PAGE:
Among the delegates were elected women representatives, home-based workers, self-help group (SHG) workers, victims of riots and of dowry harassment, and women who had had to deal with police harassment after terror strikes. There were, too, women who had been the victims of decisions made by their own community leaders.
Shakeela, whose seven-year-old son was shot in the head by the Gujarat Police in 2002, broke down as she spoke. Mujibibi, 35, from Davangere in Karnataka, had worked for 20 years as a beedi roller, and very little in her life had changed in these 20 years. She rolls out about 1,100 beedis along with the others in her family in a day, makes Rs.45 for more than 12 hours of work, and enjoys no benefit under the special statute for beedi workers. In Harapanalli taluka, her hometown, scores of Muslim families are engaged in beedi-making. She often gets a “burning” sensation in her face, eyes and chest, an occupational hazard associated with tobacco. “I have to do it, otherwise how will I survive? I do not want my children to go through the same thing, so I have to work,” she said.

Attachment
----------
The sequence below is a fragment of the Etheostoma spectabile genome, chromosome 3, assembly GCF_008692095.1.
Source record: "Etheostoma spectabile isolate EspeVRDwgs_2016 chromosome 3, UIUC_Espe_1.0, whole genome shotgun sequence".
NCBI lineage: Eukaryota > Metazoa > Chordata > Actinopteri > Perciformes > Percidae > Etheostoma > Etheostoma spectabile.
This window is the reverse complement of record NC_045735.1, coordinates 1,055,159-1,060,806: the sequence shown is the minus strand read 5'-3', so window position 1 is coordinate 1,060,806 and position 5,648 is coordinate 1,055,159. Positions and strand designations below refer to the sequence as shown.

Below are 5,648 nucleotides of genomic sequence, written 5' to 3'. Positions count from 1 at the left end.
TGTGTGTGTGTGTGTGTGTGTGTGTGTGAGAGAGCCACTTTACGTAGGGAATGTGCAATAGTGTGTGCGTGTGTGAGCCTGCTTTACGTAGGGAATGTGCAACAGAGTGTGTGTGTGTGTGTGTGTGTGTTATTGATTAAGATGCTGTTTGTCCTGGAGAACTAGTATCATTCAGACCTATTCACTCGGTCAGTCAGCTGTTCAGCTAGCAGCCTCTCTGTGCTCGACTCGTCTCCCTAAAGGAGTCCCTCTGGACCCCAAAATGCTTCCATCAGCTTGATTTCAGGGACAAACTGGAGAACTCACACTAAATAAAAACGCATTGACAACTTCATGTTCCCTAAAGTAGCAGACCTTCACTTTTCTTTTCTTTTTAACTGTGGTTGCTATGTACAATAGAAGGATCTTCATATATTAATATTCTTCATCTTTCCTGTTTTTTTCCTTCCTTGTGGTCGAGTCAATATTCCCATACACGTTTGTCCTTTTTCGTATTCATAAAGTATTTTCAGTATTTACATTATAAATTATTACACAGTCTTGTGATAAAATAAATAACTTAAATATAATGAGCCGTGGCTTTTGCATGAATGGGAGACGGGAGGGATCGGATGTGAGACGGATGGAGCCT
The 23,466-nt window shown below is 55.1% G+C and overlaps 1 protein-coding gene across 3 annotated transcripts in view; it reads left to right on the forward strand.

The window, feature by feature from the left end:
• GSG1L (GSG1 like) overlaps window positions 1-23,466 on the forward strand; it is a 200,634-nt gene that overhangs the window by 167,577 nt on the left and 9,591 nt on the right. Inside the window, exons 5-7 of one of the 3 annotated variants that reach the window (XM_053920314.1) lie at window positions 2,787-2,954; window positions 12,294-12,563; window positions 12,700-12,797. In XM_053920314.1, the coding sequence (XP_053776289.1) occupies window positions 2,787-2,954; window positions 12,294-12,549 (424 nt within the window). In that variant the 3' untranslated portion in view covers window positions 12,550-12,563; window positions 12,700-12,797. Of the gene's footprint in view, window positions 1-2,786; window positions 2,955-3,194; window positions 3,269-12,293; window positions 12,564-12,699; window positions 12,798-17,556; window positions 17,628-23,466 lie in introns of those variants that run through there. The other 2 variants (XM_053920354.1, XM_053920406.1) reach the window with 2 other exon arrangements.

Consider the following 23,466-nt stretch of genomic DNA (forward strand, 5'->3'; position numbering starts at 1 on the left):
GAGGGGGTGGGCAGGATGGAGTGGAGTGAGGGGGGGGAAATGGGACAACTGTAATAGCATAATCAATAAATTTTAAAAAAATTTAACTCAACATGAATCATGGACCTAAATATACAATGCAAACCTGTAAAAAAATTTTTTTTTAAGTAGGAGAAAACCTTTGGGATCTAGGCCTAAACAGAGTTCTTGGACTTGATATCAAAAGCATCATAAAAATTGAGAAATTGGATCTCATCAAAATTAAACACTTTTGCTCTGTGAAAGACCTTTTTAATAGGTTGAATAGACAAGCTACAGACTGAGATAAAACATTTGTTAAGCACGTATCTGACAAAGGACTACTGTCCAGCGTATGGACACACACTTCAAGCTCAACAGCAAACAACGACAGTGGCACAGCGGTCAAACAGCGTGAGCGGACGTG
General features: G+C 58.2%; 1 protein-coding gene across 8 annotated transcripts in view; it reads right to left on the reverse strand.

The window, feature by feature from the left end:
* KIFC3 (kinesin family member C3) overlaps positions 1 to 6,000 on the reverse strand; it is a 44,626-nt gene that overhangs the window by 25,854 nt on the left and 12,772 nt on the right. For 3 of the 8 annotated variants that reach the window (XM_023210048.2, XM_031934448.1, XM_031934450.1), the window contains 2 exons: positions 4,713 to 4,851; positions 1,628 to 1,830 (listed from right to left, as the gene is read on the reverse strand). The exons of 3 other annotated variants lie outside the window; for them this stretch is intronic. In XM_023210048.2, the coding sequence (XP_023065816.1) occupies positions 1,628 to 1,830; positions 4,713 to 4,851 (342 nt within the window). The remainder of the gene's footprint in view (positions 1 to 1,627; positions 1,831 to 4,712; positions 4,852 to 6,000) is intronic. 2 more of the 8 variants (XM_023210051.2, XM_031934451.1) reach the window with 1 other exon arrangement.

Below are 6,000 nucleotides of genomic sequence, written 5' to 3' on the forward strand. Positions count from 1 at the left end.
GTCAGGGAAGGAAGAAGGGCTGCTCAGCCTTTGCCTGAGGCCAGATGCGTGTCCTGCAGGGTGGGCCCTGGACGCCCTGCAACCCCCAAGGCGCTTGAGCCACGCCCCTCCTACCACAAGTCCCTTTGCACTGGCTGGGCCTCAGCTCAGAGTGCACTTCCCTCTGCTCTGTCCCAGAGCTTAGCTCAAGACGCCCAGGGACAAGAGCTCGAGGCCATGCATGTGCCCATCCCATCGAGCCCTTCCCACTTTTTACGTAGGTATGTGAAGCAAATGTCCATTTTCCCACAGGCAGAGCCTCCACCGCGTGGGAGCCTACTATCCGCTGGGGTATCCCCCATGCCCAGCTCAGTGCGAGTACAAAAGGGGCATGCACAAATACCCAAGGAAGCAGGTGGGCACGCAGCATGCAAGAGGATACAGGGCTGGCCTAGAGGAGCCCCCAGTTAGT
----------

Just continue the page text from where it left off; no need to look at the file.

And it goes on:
Ishrat, from Kanpur, broke down several times while narrating her story. Her husband, a former textile worker, was jobless. Like many other poor Muslim women, she lives in a cramped two-room tenement. Municipal workers, she complained, never visited “Muslim” areas.
Increasing poverty levels among Muslims in the country have led Muslim women to explore avenues to supplement family incomes. However, it is home-based work that most of them are forced to take up. This unorganised employment makes such women dependent on middlemen and a chain of employers. Naseem, a resident of Old Delhi, has worked as a handicraft worker for 22 years. In every other household in her neighbourhood, there are women trying to make a living out of zardozi work and by making envelopes, rachis, bindis and even machine parts. She herself works eight to 10 hours a day. “There are women who have been working for 35 years, and now they earn about Rs.300 a month,” she said. (The minimum daily wage in Delhi is Rs.140.) Malka, a zardozi worker from Lucknow, said she was unable to afford an education for her daughters because of the dwindling returns of the trade. “The chikan kurta sells for thousands of rupees, but we get next to nothing,” she said.


Memory Lane

Friday, September 19, 2008

Was walking down memory lane,

Was walking on the beach,
Throttling the feelings of pain,
Keeping doubts out of reach.
Had a look at the sands of time
The hours when time itself stood still,
Could hear distant bells chime,
And I was walking while I still stood still.
Felt the heat of the sun beating,
Could sense an awe that the past left,
Saw the sheath of life fleeting,
Glimpses of what was there were best.


Are we prepared